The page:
Here my vicar is a half-fishperson, maddened with despair due to poor conditions. And being half-fishperson, I suppose. You generally want to avoid this sort of situation.

To generalize once more: given a simulation game, it is not enough to have a cool simulation with pieces that affect other pieces. The game must tell the player what the heck is going on, why, and what they can do about it. And if there are many things they can do about it, what’s the difference between them? Or, at least, which is more important? (And why should the player care?)

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Clockwork Empires August Update: YES, INSPECTOR

The Occult Inspector asked if there was an update and we said-


This update will go live to every Clockwork Empires player via Steam!

We have also updated our Clockwork Empires: Development Progress report!

Don’t own the game? Clockwork Empires can be purchased on via Humble or from Steam.

Want to hear about all sorts of updates via email plus receive silly images from development? Sign up for the newsletter here.

Major player-facing additions this month:

  • added a new Mine system
  • improved Naturalist’s Office
  • improved Public House
  • added a Training Academy
  • lights!
  • many UI improvements
  • vast & sweeping Upkeep rebalancing
  • Game Over stats
  • The Larch

Begin the full Beta 54 changelog!

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Acceleration Structures

Clockwork Empires relies internally on a series of tags, as I think we’ve discussed on this blog far too many times. When you go to look for something like food, we check the game for every object with the “raw_food” tag, and then you go to eat it. Here is where the bad news happens: once you have a sufficiently long game, you can stockpile large quantities of food. Let us say that a player has 500 pieces of raw food. Let us also say you have 150 characters – so, to put it into perspective, the player has accumulated 3 days worth of food. (This isn’t even that large a number.) Every day, the 150 characters must go and eat 150 pieces of food out of the 500. The problem is – they want to eat the *closest* food. So now we have to check 500 pieces of food vs 150 players to see which piece is the closest, for a total of 150 * 500 = 75,000 distance queries. Well, that can be a bit slow, especially when our AI budget is very tight and we have a lot to do. However, we’re now seeing games where characters have huge amounts of food – 5,000 pieces of food, say – and the game slows to a crawl. Clearly, smarter programming is required.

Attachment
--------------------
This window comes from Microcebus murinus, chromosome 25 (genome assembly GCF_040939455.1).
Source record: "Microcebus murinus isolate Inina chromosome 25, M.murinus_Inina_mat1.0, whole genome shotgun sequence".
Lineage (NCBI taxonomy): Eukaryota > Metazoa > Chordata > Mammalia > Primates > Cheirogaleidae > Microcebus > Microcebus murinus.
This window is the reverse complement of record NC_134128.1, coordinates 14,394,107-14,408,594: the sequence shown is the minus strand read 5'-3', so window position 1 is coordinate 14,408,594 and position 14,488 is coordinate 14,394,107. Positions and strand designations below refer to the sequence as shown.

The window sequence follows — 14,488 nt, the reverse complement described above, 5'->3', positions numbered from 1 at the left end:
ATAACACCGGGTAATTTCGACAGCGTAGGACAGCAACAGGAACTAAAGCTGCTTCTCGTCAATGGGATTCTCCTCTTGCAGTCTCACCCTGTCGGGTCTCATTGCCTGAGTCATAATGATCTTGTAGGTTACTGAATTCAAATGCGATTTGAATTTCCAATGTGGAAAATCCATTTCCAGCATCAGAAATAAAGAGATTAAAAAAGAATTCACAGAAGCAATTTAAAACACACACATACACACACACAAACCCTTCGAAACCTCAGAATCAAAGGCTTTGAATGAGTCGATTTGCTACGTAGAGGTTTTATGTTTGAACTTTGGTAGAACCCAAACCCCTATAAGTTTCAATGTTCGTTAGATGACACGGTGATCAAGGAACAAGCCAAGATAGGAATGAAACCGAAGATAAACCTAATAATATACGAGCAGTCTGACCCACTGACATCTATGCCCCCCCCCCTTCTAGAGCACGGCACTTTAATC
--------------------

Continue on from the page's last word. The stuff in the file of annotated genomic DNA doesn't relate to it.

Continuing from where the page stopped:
A lovely sea-side desert colony sent in by a player as part of a bug report.

A lovely sea-side desert colony sent in by a player as part of a bug report.

Clockwork Empires stores all information about object positions in a spatial dictionary. The handling of tags is done by a “tag index” class, which is essentially a giant array of information consisting of the following attributes: “position, object, previous item with this tag, next item with this tag”. When a tag is set, we grab a tag index from a giant statically allocated pool of tag indices, so that we don’t have a memory allocation, and attach it to the linked list of tags. The problem is… there’s no way to easily find the “closest” tag to your point. What is needed is a spatial acceleration structure of some kind – a way of dividing the world into regions so that we can start in our region, check it for the closest whatever, and then move on.

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Too Greedily And Too Deep

Welcome back to Chris’s Gameplay Iteration Corner! As usual when I show up here, we’re talking about improvements to gameplay systems.

One of our major goals at the moment is fleshing out some of the less-interesting buildings in the game. Improvements to the pub are in-progress as of the latest build, the chapel and naturalist office have improvements planned, and a major overhaul has gone into the building we’ll be talking about today – the humble Mine!

Exceedingly humble.

Exceedingly humble.

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A Simple Pint At The Pub

This post was originally going to be about Occult Inspectors but if we gave anything away that’d ruin the fun, wouldn’t it. So why not come down to the pub for a pint? By which I mean, we’ve been doing some iteration of the Public House (and related buildings, and games systems) and, while the trajectory we’ve set upon ourselves here is not yet finished, some interesting bits of design have come up on the path thus far traveled. By which I mean I’ll ramble about random stuff vaguely related to implementing Pub features which may or may not change.

Let’s start with the UI for the Pub, because this has implications through the entire game: